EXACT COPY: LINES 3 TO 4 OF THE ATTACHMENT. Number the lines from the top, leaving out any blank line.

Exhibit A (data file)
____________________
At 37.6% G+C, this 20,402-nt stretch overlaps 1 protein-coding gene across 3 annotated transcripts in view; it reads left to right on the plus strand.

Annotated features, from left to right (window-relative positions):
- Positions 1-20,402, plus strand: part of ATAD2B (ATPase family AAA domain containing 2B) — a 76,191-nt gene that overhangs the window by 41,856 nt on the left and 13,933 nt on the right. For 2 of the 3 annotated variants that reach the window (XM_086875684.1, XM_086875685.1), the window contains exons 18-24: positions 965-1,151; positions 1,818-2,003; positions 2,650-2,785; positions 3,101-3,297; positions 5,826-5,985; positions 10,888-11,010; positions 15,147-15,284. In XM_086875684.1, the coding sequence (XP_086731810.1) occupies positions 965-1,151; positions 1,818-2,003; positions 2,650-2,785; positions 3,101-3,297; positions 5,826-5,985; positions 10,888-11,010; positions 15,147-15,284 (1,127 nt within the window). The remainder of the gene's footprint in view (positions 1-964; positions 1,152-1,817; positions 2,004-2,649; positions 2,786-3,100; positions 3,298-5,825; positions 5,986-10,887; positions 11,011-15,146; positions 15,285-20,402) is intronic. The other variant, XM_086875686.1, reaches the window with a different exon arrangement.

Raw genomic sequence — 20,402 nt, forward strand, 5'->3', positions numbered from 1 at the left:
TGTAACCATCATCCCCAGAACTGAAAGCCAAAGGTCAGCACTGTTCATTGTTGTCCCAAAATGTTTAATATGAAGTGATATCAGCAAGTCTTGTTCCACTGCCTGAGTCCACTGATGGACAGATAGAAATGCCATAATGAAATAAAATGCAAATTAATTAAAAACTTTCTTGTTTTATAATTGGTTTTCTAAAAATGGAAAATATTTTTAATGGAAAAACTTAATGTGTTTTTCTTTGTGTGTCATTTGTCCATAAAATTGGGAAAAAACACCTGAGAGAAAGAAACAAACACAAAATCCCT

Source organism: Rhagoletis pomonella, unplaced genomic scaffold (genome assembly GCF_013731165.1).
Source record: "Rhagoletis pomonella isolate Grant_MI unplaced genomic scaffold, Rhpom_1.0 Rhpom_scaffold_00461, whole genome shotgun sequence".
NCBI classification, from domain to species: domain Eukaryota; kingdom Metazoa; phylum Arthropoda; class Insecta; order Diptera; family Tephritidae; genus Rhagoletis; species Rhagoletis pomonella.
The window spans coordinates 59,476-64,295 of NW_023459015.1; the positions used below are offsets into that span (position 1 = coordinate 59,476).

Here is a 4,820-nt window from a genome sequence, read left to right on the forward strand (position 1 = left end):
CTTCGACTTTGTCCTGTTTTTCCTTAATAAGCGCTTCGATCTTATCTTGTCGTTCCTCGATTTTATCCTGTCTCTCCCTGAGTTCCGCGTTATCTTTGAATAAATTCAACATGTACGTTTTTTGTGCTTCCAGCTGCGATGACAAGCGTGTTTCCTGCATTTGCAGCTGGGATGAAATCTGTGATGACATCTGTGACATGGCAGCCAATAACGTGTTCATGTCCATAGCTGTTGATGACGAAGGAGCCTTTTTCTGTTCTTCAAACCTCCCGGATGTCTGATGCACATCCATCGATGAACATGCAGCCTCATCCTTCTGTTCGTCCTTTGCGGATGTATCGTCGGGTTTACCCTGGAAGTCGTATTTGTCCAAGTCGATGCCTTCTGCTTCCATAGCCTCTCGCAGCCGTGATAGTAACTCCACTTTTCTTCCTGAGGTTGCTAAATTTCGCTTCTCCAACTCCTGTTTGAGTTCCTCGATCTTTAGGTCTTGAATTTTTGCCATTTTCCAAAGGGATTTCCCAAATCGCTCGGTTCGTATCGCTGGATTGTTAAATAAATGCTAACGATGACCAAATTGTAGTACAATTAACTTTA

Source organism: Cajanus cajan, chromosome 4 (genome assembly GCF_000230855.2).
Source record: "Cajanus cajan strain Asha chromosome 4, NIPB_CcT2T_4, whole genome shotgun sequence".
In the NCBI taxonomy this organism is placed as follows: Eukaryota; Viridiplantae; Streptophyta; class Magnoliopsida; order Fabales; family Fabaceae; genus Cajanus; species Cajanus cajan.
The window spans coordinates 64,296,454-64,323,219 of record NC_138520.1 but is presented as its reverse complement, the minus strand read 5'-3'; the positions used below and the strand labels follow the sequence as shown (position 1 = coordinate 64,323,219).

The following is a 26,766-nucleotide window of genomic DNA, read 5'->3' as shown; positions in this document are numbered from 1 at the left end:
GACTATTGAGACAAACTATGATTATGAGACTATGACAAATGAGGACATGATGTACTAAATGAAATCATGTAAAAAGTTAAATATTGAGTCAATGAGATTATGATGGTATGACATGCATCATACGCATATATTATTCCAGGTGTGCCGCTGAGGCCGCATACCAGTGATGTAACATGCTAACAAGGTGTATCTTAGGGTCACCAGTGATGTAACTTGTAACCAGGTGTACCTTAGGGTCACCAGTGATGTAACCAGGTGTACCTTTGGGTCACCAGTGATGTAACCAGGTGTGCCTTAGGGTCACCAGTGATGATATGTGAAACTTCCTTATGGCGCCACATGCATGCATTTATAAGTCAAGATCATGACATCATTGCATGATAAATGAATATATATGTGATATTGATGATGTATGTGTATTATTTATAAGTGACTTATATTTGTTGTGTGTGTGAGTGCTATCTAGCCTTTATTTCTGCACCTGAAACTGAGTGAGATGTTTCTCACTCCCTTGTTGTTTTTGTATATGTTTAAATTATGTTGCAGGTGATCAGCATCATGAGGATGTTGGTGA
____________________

- Positions 1-20,402, plus strand: part of ATAD2B (ATPase family AAA domain containing 2B) — a 76,191-nt gene that overhangs the window by 41,856 nt on the left and 13,933 nt on the right. For 2 of the 3 annotated variants that reach the window (XM_086875684.1, XM_086875685.1), the window contains exons 18-24: positions 965-1,151; positions 1,818-2,003; positions 2,650-2,785; positions 3,101-3,297; positions 5,826-5,985; positions 10,888-11,010; positions 15,147-15,284. In XM_086875684.1, the coding sequence (XP_086731810.1) occupies positions 965-1,151; positions 1,818-2,003; positions 2,650-2,785; positions 3,101-3,297; positions 5,826-5,985; positions 10,888-11,010; positions 15,147-15,284 (1,127 nt within the window). The remainder of the gene's footprint in view (positions 1-964; positions 1,152-1,817; positions 2,004-2,649; positions 2,786-3,100; positions 3,298-5,825; positions 5,986-10,887; positions 11,011-15,146; positions 15,285-20,402) is intronic. The other variant, XM_086875686.1, reaches the window with a different exon arrangement.

Raw genomic sequence — 20,402 nt, forward strand, 5'->3', positions numbered from 1 at the left: